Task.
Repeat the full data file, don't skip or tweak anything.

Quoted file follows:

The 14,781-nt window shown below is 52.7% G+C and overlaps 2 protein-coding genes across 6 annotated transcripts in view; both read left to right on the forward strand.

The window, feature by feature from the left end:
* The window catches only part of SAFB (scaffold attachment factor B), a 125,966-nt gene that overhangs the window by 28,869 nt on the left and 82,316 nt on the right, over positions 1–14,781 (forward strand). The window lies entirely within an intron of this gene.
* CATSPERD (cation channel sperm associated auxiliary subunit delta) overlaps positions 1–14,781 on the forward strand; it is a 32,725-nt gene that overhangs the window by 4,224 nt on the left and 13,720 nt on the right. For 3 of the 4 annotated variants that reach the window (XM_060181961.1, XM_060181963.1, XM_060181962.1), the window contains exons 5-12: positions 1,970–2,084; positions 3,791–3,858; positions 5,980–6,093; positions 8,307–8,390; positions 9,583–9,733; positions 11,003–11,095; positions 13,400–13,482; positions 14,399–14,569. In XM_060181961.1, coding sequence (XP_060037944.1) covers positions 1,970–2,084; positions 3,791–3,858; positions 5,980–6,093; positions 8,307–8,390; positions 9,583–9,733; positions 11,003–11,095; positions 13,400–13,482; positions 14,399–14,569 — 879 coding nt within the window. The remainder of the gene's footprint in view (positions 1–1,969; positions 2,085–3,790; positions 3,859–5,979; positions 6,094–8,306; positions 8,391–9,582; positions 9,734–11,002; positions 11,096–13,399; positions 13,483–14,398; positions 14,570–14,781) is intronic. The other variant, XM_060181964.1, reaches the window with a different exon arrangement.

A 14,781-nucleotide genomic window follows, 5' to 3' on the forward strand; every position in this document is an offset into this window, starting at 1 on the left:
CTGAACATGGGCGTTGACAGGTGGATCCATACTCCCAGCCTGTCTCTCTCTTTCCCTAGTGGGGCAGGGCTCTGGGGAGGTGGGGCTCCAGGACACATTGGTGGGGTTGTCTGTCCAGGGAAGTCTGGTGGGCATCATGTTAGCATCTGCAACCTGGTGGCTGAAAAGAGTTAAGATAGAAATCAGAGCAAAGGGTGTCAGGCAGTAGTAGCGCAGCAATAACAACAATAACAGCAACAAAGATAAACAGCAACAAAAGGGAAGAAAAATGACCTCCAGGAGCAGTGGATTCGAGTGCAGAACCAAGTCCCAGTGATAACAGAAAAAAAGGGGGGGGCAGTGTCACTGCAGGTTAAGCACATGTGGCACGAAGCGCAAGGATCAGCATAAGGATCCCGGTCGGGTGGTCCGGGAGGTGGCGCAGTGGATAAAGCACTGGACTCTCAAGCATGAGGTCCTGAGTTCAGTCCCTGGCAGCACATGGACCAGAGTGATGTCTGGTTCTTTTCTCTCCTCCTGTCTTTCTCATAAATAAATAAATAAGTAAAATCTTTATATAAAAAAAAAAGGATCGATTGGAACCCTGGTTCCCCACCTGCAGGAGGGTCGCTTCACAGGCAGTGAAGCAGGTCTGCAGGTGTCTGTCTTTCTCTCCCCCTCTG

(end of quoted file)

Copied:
The 14,781-nt window shown below is 52.7% G+C and overlaps 2 protein-coding genes across 6 annotated transcripts in view; both read left to right on the forward strand.

The window, feature by feature from the left end:
* The window catches only part of SAFB (scaffold attachment factor B), a 125,966-nt gene that overhangs the window by 28,869 nt on the left and 82,316 nt on the right, over positions 1–14,781 (forward strand). The window lies entirely within an intron of this gene.
* CATSPERD (cation channel sperm associated auxiliary subunit delta) overlaps positions 1–14,781 on the forward strand; it is a 32,725-nt gene that overhangs the window by 4,224 nt on the left and 13,720 nt on the right. For 3 of the 4 annotated variants that reach the window (XM_060181961.1, XM_060181963.1, XM_060181962.1), the window contains exons 5-12: positions 1,970–2,084; positions 3,791–3,858; positions 5,980–6,093; positions 8,307–8,390; positions 9,583–9,733; positions 11,003–11,095; positions 13,400–13,482; positions 14,399–14,569. In XM_060181961.1, coding sequence (XP_060037944.1) covers positions 1,970–2,084; positions 3,791–3,858; positions 5,980–6,093; positions 8,307–8,390; positions 9,583–9,733; positions 11,003–11,095; positions 13,400–13,482; positions 14,399–14,569 — 879 coding nt within the window. The remainder of the gene's footprint in view (positions 1–1,969; positions 2,085–3,790; positions 3,859–5,979; positions 6,094–8,306; positions 8,391–9,582; positions 9,734–11,002; positions 11,096–13,399; positions 13,483–14,398; positions 14,570–14,781) is intronic. The other variant, XM_060181964.1, reaches the window with a different exon arrangement.

A 14,781-nucleotide genomic window follows, 5' to 3' on the forward strand; every position in this document is an offset into this window, starting at 1 on the left:
CTGAACATGGGCGTTGACAGGTGGATCCATACTCCCAGCCTGTCTCTCTCTTTCCCTAGTGGGGCAGGGCTCTGGGGAGGTGGGGCTCCAGGACACATTGGTGGGGTTGTCTGTCCAGGGAAGTCTGGTGGGCATCATGTTAGCATCTGCAACCTGGTGGCTGAAAAGAGTTAAGATAGAAATCAGAGCAAAGGGTGTCAGGCAGTAGTAGCGCAGCAATAACAACAATAACAGCAACAAAGATAAACAGCAACAAAAGGGAAGAAAAATGACCTCCAGGAGCAGTGGATTCGAGTGCAGAACCAAGTCCCAGTGATAACAGAAAAAAAGGGGGGGGCAGTGTCACTGCAGGTTAAGCACATGTGGCACGAAGCGCAAGGATCAGCATAAGGATCCCGGTCGGGTGGTCCGGGAGGTGGCGCAGTGGATAAAGCACTGGACTCTCAAGCATGAGGTCCTGAGTTCAGTCCCTGGCAGCACATGGACCAGAGTGATGTCTGGTTCTTTTCTCTCCTCCTGTCTTTCTCATAAATAAATAAATAAGTAAAATCTTTATATAAAAAAAAAAGGATCGATTGGAACCCTGGTTCCCCACCTGCAGGAGGGTCGCTTCACAGGCAGTGAAGCAGGTCTGCAGGTGTCTGTCTTTCTCTCCCCCTCTG